28. This may appear trite, but it not a skillset which is often (if at all) referenced during any bid or appointment process.
  29. This hits at the idea that when people see big names signed up they assume that the bid must have lots of other things in order/in place.
  30. Said monies being made up in large proportion by money coming directly from participants

Not a judgement call: why we simply shouldn’t use lay adjudicators

Sam Block

The editorial to this Volume ends with the hope that this journal can be part of a process that builds our understanding of speaking, judging and organising tournaments. The premise of all this – of the whole enterprise of this journal – is that what we do – whether that be speaking, organising, judging or all three – is difficult: that these are complex challenges which reward considered reflection and our collaborative effort through writing like this.

All of us who have done it – or watched others – know that speaking is difficult; most of us know that practice and reflection makes a difference. The same goes for running tournaments – the round of applause for convenors at the end of competitions confirms our mutual recognition of the challenges involved. These facts require no emphasis.

Here I make the modest claim that judging is similarly difficult. This is intended partly as an injunction to myself and others to continually reflect on what we do and thereby improve, but also as a response to recent currents in adjudication academia and practice that argue for, or implement, laypeople judging debates. [[1].  By ‘laypeople’, I mean ‘individuals without familiarity with competitive debating and, in particular with adjudicating competitive debates’. I explicitly do not include novice judges who are in the early stages of gaining this familiarity, whose involvement in judging I hold to be unquestionably essential.]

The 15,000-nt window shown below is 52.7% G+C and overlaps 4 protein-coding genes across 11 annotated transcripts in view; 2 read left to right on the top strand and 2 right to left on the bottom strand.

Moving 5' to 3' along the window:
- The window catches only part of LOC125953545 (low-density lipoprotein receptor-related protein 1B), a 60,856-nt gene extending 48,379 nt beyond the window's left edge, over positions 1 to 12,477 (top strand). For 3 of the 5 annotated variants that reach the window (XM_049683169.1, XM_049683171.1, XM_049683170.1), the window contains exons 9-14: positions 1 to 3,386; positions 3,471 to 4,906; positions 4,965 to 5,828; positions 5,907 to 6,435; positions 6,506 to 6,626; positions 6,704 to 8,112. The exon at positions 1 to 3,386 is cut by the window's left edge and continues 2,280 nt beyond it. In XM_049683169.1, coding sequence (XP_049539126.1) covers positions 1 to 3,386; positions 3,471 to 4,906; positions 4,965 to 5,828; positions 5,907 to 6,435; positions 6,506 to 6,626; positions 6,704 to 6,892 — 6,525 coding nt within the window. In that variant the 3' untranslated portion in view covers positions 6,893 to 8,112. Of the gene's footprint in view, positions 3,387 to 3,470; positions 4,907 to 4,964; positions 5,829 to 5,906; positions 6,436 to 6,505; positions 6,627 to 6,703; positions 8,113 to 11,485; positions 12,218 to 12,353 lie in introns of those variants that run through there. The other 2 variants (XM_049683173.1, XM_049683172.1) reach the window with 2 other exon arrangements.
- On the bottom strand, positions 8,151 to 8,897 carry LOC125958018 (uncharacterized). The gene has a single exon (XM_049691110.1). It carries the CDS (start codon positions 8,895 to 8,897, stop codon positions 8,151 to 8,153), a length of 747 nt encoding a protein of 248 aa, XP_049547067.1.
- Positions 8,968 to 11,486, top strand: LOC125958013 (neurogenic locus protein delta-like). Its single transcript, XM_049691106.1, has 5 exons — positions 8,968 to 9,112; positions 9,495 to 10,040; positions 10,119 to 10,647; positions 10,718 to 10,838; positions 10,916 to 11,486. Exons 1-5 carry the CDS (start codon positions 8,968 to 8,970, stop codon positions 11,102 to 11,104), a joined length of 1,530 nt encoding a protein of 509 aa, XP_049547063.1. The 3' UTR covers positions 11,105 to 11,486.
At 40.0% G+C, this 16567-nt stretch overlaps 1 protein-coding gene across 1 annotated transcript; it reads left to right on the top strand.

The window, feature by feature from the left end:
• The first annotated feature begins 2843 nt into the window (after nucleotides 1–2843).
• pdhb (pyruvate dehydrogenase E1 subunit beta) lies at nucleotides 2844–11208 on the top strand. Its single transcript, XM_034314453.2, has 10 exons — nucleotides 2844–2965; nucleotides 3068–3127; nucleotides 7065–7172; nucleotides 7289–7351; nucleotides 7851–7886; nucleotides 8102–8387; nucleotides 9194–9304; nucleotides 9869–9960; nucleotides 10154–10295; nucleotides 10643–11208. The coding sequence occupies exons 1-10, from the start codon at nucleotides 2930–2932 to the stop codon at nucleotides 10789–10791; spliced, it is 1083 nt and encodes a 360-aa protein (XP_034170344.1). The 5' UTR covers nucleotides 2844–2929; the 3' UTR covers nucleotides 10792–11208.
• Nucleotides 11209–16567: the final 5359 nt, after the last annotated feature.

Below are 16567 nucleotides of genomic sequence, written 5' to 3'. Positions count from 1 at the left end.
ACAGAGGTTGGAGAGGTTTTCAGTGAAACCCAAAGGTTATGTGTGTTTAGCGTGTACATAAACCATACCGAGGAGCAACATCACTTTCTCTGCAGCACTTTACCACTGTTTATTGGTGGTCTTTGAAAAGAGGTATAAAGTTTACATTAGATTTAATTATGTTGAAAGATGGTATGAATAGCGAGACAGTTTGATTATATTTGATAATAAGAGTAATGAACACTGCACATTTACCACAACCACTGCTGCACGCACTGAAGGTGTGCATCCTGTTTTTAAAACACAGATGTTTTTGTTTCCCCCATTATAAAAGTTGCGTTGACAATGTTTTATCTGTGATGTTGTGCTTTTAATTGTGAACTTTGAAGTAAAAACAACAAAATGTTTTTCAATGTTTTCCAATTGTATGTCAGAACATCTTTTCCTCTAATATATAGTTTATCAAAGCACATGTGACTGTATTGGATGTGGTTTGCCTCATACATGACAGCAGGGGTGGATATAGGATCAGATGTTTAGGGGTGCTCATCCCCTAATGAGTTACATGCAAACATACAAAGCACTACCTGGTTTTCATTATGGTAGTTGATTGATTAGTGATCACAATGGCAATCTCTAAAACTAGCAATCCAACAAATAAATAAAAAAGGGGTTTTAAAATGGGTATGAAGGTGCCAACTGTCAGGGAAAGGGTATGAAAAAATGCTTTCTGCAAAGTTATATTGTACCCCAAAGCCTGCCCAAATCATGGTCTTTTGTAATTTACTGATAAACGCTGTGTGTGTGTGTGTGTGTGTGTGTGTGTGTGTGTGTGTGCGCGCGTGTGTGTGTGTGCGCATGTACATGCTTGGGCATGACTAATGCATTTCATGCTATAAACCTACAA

This, to me, can only be a good idea if we believe those laypeople have the skills to judge those debates, which can only be the case if those are generic, widely-held skills. I believe that is not the case, as judging is, almost without exception, extremely difficult.

This is not an argument against having inexperienced judges on a panel – this is a valuable aspect of judge development, and is to be welcomed. Rather, this is intended as a refutation of the fetishising of the ‘layperson’ and a realistic presentation of the skills judges all need to continually develop.


Following debates

Following a high-level debate requires rapid understanding of complex concepts as they are explained, and an ability to identify the relevant aspects of what is being said in order to record them. It then requires note-taking far more rapid than that generally required in, for example, a business context.

It may be pointed out that debaters are supposed to make themselves readily understood to the ‘ordinary reasonable voter’ (ORV) – surely expecting any specialised skill to follow them jars with this? This is somewhat true: we need not ask judges to understand more than the ORV would. What we do ask of them, however, is that:

They make sufficient record of the debate to adjudicate it. This means quickly identifying the key elements of what someone says, noting each analytically-distinct line in often-complex argumentative structures, and writing it down at quite some speed. This is hard. We can tell that by the very fact that experienced judges quickly develop shorthands and systems for doing it to enable them to judge to a sufficient standard. The ORV does not do this, and does not need to – she can be persuaded or unpersuaded by arguments without it. By contrast, few would claim judges needn’t keep sufficient record for a reasonably detailed discussion of the debate.

They remember exactly where lines of argument arise. Adjudications are influenced not only by how persuasive people are, but by which team gets credit for which argument or minute line of rebuttal. Particularly when comparing teams of the same bench, this can be vital. Said another way, being an able assessor of who has best persuaded the ORV is a different task to being the ORV.

Without compromising our commitment to judges judging as the ordinary reasonable voter, then, we should require a special skillset of rapidly following & recording a debate. Competent non-specialists cannot be expected to have these skills.


Applying a complex ruleset

The rules of debating are very complicated. We underestimate this because so much of this ruleset becomes internalised through practice. These rules are not adequately summarised by ‘which side you agreed with’, or even ‘who was most persuasive’. Knowing, for instance, that the debate is not about the motion, but about opening government’s definition thereof, or that we are not supposed as judges to simply discount what we deem ‘bad arguments’, are as vital to correct adjudication as they are non-intuitive to laypeople.